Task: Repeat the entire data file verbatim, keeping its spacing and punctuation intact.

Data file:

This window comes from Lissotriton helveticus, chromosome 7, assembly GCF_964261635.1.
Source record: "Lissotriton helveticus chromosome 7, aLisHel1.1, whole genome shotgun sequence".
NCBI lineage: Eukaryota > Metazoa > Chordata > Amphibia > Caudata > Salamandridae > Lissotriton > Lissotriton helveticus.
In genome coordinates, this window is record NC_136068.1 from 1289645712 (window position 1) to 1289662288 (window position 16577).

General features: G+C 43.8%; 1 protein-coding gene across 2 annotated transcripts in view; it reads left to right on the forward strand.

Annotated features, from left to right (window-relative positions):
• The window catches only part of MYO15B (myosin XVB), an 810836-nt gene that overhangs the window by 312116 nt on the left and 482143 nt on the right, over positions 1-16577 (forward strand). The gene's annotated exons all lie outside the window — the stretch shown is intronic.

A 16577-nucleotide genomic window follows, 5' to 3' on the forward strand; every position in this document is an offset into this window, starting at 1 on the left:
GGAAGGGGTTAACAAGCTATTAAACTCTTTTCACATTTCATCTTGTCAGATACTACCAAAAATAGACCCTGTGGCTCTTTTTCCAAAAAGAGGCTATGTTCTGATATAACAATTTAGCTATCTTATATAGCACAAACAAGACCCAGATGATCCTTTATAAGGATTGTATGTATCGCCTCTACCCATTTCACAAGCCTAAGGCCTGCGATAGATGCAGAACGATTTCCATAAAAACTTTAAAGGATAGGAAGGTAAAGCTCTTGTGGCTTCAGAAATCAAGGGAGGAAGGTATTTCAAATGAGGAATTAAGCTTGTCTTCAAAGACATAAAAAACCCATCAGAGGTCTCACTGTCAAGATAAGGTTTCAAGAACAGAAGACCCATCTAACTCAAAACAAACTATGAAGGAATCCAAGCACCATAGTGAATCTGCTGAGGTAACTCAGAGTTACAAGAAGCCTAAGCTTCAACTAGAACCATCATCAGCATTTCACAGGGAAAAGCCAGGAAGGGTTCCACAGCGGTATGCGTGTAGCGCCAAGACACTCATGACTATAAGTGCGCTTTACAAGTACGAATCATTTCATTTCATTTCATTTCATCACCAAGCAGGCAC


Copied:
This window comes from Lissotriton helveticus, chromosome 7, assembly GCF_964261635.1.
Source record: "Lissotriton helveticus chromosome 7, aLisHel1.1, whole genome shotgun sequence".
NCBI lineage: Eukaryota > Metazoa > Chordata > Amphibia > Caudata > Salamandridae > Lissotriton > Lissotriton helveticus.
In genome coordinates, this window is record NC_136068.1 from 1289645712 (window position 1) to 1289662288 (window position 16577).

General features: G+C 43.8%; 1 protein-coding gene across 2 annotated transcripts in view; it reads left to right on the forward strand.

Annotated features, from left to right (window-relative positions):
• The window catches only part of MYO15B (myosin XVB), an 810836-nt gene that overhangs the window by 312116 nt on the left and 482143 nt on the right, over positions 1-16577 (forward strand). The gene's annotated exons all lie outside the window — the stretch shown is intronic.

A 16577-nucleotide genomic window follows, 5' to 3' on the forward strand; every position in this document is an offset into this window, starting at 1 on the left:
GGAAGGGGTTAACAAGCTATTAAACTCTTTTCACATTTCATCTTGTCAGATACTACCAAAAATAGACCCTGTGGCTCTTTTTCCAAAAAGAGGCTATGTTCTGATATAACAATTTAGCTATCTTATATAGCACAAACAAGACCCAGATGATCCTTTATAAGGATTGTATGTATCGCCTCTACCCATTTCACAAGCCTAAGGCCTGCGATAGATGCAGAACGATTTCCATAAAAACTTTAAAGGATAGGAAGGTAAAGCTCTTGTGGCTTCAGAAATCAAGGGAGGAAGGTATTTCAAATGAGGAATTAAGCTTGTCTTCAAAGACATAAAAAACCCATCAGAGGTCTCACTGTCAAGATAAGGTTTCAAGAACAGAAGACCCATCTAACTCAAAACAAACTATGAAGGAATCCAAGCACCATAGTGAATCTGCTGAGGTAACTCAGAGTTACAAGAAGCCTAAGCTTCAACTAGAACCATCATCAGCATTTCACAGGGAAAAGCCAGGAAGGGTTCCACAGCGGTATGCGTGTAGCGCCAAGACACTCATGACTATAAGTGCGCTTTACAAGTACGAATCATTTCATTTCATTTCATTTCATCACCAAGCAGGCAC